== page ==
U.S. markets on Monday were poised to see one of their strongest opens in months after progress on a Covid-19 vaccine and Democrat Joe Biden’s electoral victory sent stock futures soaring and boosted companies in the hardest-hit sectors of the economy.
Futures tied to the S&P 500 surged 4.2%, suggesting that last week’s advance, the strongest since April, will resume after the New York opening bell. Dow Jones Industrial Average futures soared 5.5%, with the Dow poised to open 1,400 points higher. Such an open would push the Dow past its intraday record high from February.
Markets rallied after a vaccine developed by Pfizer Inc. and partner BioNTech SE proved better than expected at protecting people from Covid-19 in a pivotal study, a milestone in the hunt for shots that can stop the global pandemic.
The vaccine jolted markets, at least temporarily, reviving the fortunes of the pandemic losers, such as airlines, travel companies and banks. Meanwhile, the pandemic winning stocks, such as big tech companies, performed less well. Tech heavy Nasdaq-100 futures rose 0.5%. Brent crude oil rose more than 10% and European bank stocks shot 9% higher.
The positive, though incomplete, results bring the vaccine a big step closer to getting cleared for widespread use. Pfizer said it is on track to ask health regulators for permission to sell the shot before the end of this month, if pending data indicate the vaccine is safe.
In premarket trading, shares in Pfizer rose 13%.
Following the vaccine announcement, the yield on the 10-year Treasury moved higher to 0.911%, from 0.821% Friday. In commodities, copper
futures rose as much as 1.5% to $7,048 a metric ton on the London Metal Exchange, their highest level June 2018.
The vaccine news caught key parts of the markets off guard, with sharp, sudden moves in even the most liquid assets. In addition to the surge in Treasury yields, the Japanese yen slid 1.5% against the dollar to 104.96. Gold fell 3% to $1,894 per troy ounce.
The moves suggested investors were instantly recalibrating their forecasts for faster economic growth and higher inflation based on the vaccine news, as a successful vaccine has the potential to restart swaths of the economy hobbled by the pandemic. A reopening of the economy would also weaken the advantage tech companies, who thrive on virtual experiences and lack of social contact, have enjoyed during the pandemic.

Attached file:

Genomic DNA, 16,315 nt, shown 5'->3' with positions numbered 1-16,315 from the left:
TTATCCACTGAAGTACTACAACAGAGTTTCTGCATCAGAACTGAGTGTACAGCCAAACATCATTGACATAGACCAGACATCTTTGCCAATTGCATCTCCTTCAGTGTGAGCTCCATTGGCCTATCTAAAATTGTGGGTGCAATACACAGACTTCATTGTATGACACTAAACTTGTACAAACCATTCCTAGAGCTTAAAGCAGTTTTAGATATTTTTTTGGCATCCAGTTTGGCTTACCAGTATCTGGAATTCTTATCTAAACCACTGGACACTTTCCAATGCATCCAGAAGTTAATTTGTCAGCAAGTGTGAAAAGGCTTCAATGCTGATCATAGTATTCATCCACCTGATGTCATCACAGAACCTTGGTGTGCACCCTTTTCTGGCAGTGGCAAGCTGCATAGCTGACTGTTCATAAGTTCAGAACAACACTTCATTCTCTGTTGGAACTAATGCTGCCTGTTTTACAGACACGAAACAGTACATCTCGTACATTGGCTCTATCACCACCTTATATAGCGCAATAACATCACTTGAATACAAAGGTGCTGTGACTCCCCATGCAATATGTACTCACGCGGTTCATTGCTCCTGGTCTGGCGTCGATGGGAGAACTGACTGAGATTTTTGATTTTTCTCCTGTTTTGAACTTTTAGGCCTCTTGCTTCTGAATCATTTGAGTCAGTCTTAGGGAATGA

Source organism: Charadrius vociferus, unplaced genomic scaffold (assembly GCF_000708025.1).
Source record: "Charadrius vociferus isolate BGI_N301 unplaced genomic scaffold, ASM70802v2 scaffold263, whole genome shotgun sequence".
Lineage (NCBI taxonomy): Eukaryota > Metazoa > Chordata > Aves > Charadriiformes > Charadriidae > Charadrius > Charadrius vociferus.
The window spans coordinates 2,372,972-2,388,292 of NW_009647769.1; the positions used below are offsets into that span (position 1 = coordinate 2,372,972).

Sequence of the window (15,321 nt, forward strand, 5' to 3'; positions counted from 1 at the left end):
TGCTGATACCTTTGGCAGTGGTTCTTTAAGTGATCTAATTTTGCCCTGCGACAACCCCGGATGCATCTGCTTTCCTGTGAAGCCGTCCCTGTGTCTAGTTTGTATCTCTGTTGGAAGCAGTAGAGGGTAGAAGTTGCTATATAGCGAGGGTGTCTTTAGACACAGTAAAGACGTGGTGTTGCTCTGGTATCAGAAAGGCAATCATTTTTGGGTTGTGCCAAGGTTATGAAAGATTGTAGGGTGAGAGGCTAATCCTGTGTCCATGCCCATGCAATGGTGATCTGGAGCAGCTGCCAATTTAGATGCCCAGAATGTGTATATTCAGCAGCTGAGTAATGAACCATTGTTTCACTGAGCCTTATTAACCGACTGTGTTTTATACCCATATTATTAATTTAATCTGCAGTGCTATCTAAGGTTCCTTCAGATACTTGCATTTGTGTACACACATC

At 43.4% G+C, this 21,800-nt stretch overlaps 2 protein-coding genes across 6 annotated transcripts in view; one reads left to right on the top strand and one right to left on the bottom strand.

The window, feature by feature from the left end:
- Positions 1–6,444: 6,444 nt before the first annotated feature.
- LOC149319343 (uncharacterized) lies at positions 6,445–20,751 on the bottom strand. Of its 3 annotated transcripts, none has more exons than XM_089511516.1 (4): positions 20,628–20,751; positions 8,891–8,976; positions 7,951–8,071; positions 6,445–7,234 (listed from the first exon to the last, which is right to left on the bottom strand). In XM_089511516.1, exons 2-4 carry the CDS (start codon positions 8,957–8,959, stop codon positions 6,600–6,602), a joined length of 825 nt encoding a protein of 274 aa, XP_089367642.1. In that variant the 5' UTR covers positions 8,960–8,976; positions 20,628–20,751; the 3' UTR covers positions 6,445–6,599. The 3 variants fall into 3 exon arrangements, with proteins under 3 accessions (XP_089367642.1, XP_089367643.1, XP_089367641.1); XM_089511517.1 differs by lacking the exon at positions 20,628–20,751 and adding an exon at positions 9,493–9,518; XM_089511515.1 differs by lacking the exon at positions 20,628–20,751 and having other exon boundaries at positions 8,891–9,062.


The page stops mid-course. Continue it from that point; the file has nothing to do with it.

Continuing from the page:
Shares in the hardest-hit sectors, including travel and leisure companies, rallied in premarket trading too, with Carnival Corp. up 28% and American Airlines Group Inc. gaining more than 21%.
“We all sort of knew that November would be a pretty important period for last stage news on the three main vaccines. The news is clearly pretty positive,” said James McCormick, a strategist at NatWest Markets. “We’ve got the election past us and now the market is focusing on what’s next.”
The new leg of the rally in stocks also reflects the reduced uncertainty surrounding the U.S. elections, combined with expectations that a Democrat-controlled White House and divided Congress could result in moderate policy measures on taxes and spending.
“The market-friendly bits of Biden will be in place: the lack of volatility, more clear foreign policy,” said Altaf Kassam, head of investment strategy for State Street Global Advisors in Europe. “But at the same time, the bits that the market was worried about—higher taxes and more regulation—will not happen. That’s what’s been driving the market higher.”
Overseas, the pan-continental Stoxx Europe 600 jumped 4.1%. Regional markets in Asia also rallied, with benchmarks in Japan, South Korea, India and Taiwan hitting multiyear or record highs.
Overseas investors expect that an administration led by President-elect Biden will engage in more predictable foreign policy, and may be less inclined to levy tariffs or unexpectedly escalate tensions with China, Mr. McCormick, said. “Equities outside of the U.S. get a nice lift from this,” he said.
Asia is likely to benefit as higher trade tariffs become less likely, according to Tai Hui, chief market strategist for the region at J.P. Morgan Asset Management. “A lot of the shocks we’ve experienced in the past three years will be less of a concern. And investors will welcome that,” he said.
China’s Shanghai Composite Index closed 1.9% higher and Hong Kong’s Hang Seng Index rose 1.2%. The Chinese yuan rallied to about 6.56 per U.S. dollar in the offshore market, trading at its strongest levels in more than two years.
“The consensus is that Biden will be easier on trade and foreign policy, unlike Trump who is more erratic and aggressive,” said Colin Low, senior macro analyst at FSMOne.com in Singapore.
Japan’s Nikkei 225 gained 2.1% to close at a fresh 29-year high, after ending Friday at levels last hit in 1991.
The WSJ Dollar Index, which tracks the U.S. currency against a basket of 16 others, was largely unchanged near its lowest since June 2018. The Japanese yen and the Swiss franc fell 1.5% and 0.4%, respectively, against the dollar as investors left safer assets.
“Globally, investors are just happy to turn the page on the U.S. elections,” said Eli Lee, head of investment strategy at Bank of Singapore. Mr. Lee said the feared scenario of a drawn-out contested election had diminished, reducing uncertainty for markets and for policy makers such as the Federal Reserve.
“The Fed has been on the back foot for the past couple of months as it wants clarity on what policies would be on the fiscal front to craft monetary policies to support the economic recovery,” he said.
Joe Biden, on his third run for the presidency, defeated President Donald Trump,
the Associated Press reports. WSJ’s Jason Bellini reports on his path to victory.
Photo: Andrew Harnik/AFP/Getty Images